I usually break it down price installed per plant species, mulch per yard, then also have rates for all of your things like labor(which should at least be $40/hour , $25 is way too low) also any equipment, skid steer $65/hr, mini-ex $90-120/ depending on how efficient you are with it.

Have forms ready and make sure that any change orders get signed by the supervisor of the project at the end of every day or else they won't pay you for those changes because theres no documentation.

If you need any help give us a call.

CutRight
04-03-2008, 11:34 PM
in the northeast a competitive price for landscape installs is to take the price of the plant and either multiply it by anywhere between 2.5 to 3. so a $100 tree cost to you is $250-$300 installed with a one year warrantee. Then you just add in your mulch costs, anywhere from 55-80 a yard installed.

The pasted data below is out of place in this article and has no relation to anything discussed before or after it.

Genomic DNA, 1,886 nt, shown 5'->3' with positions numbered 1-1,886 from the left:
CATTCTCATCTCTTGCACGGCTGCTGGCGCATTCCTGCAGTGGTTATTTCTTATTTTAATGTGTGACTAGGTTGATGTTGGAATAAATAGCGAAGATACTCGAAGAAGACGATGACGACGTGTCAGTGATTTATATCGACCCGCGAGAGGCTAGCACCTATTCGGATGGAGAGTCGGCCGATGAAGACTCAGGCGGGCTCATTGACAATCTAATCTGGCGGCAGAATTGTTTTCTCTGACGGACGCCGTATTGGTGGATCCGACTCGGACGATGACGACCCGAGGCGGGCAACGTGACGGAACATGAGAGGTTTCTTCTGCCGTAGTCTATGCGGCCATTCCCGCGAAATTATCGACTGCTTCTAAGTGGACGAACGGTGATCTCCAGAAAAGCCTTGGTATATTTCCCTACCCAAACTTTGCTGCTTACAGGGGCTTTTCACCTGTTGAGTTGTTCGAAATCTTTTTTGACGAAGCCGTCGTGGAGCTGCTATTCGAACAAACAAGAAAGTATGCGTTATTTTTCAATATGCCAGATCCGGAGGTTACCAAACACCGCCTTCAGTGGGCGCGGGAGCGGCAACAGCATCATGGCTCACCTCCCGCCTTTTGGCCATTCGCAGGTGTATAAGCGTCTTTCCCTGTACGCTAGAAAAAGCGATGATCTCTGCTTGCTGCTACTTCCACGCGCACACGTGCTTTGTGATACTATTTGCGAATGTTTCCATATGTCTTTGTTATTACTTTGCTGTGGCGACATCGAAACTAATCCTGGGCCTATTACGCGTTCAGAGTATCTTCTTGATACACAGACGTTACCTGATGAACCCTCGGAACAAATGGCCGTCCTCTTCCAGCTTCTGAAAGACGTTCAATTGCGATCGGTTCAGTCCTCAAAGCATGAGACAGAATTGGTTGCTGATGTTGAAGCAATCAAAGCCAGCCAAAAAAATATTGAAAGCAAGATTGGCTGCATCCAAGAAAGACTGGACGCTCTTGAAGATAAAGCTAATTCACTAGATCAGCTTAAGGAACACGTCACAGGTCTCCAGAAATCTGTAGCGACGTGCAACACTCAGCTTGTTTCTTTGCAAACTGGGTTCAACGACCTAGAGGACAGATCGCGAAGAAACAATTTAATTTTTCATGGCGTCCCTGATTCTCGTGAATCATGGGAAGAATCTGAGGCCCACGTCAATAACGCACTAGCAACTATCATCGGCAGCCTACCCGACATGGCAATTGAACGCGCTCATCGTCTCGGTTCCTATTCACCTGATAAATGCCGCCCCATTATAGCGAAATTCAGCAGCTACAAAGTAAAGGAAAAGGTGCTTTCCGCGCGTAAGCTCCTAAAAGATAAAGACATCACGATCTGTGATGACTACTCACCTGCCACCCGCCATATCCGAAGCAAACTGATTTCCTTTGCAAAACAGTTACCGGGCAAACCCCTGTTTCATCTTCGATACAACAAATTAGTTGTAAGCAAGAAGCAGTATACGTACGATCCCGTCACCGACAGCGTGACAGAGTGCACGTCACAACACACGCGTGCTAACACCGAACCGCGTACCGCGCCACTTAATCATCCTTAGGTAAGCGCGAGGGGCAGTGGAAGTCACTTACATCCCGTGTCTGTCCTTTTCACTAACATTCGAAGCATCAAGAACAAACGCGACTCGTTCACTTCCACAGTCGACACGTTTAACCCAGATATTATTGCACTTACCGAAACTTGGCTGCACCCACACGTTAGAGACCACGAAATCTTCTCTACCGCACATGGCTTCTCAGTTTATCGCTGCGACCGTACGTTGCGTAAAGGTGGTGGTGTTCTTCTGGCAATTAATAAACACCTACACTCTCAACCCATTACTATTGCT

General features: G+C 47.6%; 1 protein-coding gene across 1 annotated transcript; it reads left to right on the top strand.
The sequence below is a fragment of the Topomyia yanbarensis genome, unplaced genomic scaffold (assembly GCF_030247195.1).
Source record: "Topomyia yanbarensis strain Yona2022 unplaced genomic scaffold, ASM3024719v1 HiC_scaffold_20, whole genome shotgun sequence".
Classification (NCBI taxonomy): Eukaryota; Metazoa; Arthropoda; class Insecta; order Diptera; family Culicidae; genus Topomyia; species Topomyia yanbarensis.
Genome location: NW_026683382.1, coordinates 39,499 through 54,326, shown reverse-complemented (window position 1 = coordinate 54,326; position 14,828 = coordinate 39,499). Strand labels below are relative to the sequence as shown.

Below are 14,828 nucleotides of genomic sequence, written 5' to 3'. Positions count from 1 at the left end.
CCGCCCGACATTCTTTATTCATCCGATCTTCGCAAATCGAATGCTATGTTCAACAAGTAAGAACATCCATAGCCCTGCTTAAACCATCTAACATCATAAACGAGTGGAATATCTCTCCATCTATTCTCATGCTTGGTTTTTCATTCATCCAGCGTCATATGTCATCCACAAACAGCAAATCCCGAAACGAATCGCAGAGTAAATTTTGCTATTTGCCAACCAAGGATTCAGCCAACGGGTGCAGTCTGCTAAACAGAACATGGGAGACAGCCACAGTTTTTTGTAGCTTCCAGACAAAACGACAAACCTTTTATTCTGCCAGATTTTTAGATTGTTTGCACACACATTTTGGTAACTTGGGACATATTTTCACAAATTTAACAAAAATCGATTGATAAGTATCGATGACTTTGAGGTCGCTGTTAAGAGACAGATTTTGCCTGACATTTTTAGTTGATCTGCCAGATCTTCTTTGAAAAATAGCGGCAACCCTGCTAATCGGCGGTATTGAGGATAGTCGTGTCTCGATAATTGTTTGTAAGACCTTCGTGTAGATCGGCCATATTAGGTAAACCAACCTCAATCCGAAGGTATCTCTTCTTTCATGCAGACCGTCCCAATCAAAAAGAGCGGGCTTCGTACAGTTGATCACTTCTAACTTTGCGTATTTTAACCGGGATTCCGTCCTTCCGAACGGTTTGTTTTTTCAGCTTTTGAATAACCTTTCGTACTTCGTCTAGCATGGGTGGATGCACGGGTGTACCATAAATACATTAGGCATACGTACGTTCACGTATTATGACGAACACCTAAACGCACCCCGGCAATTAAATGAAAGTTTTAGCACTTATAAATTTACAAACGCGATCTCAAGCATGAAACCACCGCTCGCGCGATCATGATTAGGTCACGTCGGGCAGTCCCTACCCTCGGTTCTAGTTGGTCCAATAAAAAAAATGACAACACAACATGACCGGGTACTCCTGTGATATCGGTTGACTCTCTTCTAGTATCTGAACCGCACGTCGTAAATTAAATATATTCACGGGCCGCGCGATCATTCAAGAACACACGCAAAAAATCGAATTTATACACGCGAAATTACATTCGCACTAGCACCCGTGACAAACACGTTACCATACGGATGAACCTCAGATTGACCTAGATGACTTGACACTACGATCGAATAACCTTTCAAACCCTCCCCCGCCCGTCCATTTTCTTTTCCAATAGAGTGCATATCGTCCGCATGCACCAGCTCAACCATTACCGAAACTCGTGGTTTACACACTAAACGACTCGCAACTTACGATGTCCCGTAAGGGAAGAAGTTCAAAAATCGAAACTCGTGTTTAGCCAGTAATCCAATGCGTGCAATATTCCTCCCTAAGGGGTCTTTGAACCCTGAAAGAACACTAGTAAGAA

You need to have a unit price for all of your items installed because on projects like this there will be add-ons and there will be items removed as time goes on.

I usually break it down price installed per plant species, mulch per yard, then also have rates for all of your things like labor(which should at least be $40/hour , $25 is way too low) also any equipment, skid steer $65/hr, mini-ex $90-120/ depending on how efficient you are with it.

Have forms ready and make sure that any change orders get signed by the supervisor of the project at the end of every day or else they won't pay you for those changes because theres no documentation.

If you need any help give us a call.

AGLA
04-04-2008, 08:02 AM
One thing that needs to be clarified on Cutright's excellent post is that the mark up on plants is based on good wholesale prices (at least in my area that is the case) rather than on retail or slightly discounted retail from a local garden center.

This always seems to get left out just because we assume it is understood and then the new guys are trying to triple retail, not looking to establish relationships with wholesalers to build better discounts, and not getting any work.

You still have to do everything to manage costs and overhead.